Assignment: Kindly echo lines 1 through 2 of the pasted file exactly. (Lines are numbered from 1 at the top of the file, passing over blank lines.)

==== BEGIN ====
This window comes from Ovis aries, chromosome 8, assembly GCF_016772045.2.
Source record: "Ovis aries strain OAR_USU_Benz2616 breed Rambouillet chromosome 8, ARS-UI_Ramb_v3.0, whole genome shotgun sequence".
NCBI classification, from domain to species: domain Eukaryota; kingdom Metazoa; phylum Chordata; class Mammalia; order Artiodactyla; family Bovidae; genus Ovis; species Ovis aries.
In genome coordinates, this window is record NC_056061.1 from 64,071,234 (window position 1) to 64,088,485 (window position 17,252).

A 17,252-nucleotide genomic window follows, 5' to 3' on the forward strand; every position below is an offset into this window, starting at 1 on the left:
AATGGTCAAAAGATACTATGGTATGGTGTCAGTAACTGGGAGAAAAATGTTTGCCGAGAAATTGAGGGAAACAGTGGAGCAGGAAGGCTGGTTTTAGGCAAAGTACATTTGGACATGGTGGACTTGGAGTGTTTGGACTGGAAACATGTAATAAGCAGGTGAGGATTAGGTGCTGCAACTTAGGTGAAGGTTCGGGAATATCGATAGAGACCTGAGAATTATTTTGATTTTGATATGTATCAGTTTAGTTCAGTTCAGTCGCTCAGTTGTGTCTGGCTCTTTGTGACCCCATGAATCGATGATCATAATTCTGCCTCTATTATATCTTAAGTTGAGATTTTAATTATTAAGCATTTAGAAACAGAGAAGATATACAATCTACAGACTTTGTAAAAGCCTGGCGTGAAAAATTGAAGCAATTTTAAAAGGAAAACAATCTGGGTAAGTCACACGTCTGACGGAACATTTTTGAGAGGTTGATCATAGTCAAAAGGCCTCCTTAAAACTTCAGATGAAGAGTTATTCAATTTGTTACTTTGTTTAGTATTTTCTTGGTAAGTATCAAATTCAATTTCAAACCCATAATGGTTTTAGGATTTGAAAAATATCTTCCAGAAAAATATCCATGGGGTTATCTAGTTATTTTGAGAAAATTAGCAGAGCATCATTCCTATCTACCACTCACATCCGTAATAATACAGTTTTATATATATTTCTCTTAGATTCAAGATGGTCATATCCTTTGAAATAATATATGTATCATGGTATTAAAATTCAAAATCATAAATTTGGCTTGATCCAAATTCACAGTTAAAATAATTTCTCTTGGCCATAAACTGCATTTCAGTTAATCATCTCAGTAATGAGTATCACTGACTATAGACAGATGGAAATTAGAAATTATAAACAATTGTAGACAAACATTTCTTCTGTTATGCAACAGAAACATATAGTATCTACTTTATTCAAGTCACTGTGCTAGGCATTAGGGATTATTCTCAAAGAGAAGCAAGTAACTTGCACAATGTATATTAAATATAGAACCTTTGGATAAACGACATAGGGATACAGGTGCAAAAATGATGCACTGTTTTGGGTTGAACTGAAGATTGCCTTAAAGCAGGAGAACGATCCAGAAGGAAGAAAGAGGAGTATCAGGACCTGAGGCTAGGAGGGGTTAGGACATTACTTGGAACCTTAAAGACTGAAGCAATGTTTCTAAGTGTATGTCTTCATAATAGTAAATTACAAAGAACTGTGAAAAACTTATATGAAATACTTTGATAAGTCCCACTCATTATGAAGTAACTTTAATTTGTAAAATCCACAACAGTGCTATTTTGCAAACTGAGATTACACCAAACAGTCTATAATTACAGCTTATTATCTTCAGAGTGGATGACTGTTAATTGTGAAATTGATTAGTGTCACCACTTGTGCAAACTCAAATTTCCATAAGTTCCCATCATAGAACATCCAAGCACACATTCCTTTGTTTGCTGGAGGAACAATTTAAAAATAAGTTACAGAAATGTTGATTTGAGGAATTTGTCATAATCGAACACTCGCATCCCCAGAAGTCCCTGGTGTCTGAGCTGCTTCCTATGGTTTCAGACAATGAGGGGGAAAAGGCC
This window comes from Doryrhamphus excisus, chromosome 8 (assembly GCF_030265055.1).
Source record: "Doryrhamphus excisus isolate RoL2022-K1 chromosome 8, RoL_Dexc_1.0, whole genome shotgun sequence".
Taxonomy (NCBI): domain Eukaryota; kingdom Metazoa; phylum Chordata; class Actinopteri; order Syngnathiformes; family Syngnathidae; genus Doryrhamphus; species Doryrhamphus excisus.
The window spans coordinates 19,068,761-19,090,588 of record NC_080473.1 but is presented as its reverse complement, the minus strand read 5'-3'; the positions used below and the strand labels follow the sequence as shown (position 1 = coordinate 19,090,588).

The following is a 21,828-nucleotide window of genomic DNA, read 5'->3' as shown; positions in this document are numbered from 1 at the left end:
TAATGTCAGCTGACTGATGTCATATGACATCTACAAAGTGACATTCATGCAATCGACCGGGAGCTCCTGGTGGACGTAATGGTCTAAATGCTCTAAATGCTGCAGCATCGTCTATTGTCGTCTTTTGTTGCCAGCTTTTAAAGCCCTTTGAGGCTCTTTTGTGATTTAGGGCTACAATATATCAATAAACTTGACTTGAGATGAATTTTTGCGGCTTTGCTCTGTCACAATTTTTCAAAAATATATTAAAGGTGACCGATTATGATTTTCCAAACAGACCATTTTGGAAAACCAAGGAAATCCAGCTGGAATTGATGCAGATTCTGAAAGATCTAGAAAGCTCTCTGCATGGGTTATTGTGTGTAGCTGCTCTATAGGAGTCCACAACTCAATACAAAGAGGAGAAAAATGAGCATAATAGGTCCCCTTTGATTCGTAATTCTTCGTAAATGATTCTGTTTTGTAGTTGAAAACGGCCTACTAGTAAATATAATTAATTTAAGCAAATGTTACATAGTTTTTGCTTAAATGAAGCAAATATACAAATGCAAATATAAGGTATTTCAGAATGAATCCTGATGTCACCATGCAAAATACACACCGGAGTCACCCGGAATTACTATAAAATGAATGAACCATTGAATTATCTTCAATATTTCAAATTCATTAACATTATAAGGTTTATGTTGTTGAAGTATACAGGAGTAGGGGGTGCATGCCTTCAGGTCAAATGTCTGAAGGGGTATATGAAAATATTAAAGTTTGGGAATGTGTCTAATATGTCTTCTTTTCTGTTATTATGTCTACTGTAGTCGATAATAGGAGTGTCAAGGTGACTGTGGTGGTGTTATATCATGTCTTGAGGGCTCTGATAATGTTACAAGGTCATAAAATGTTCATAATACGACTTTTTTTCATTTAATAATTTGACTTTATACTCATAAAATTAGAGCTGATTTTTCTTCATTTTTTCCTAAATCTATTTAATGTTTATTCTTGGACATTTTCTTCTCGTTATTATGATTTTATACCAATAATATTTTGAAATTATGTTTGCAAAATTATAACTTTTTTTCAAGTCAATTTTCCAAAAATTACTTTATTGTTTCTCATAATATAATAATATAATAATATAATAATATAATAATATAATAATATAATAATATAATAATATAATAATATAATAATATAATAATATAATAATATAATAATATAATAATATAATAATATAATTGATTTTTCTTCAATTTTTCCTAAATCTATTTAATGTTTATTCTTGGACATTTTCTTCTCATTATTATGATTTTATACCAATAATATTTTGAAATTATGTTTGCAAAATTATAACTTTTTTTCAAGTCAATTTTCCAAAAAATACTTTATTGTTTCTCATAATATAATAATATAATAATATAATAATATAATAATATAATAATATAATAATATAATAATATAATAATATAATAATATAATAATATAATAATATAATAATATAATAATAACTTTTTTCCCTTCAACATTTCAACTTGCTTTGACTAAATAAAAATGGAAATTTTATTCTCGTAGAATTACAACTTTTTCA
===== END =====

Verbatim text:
This window comes from Ovis aries, chromosome 8, assembly GCF_016772045.2.
Source record: "Ovis aries strain OAR_USU_Benz2616 breed Rambouillet chromosome 8, ARS-UI_Ramb_v3.0, whole genome shotgun sequence".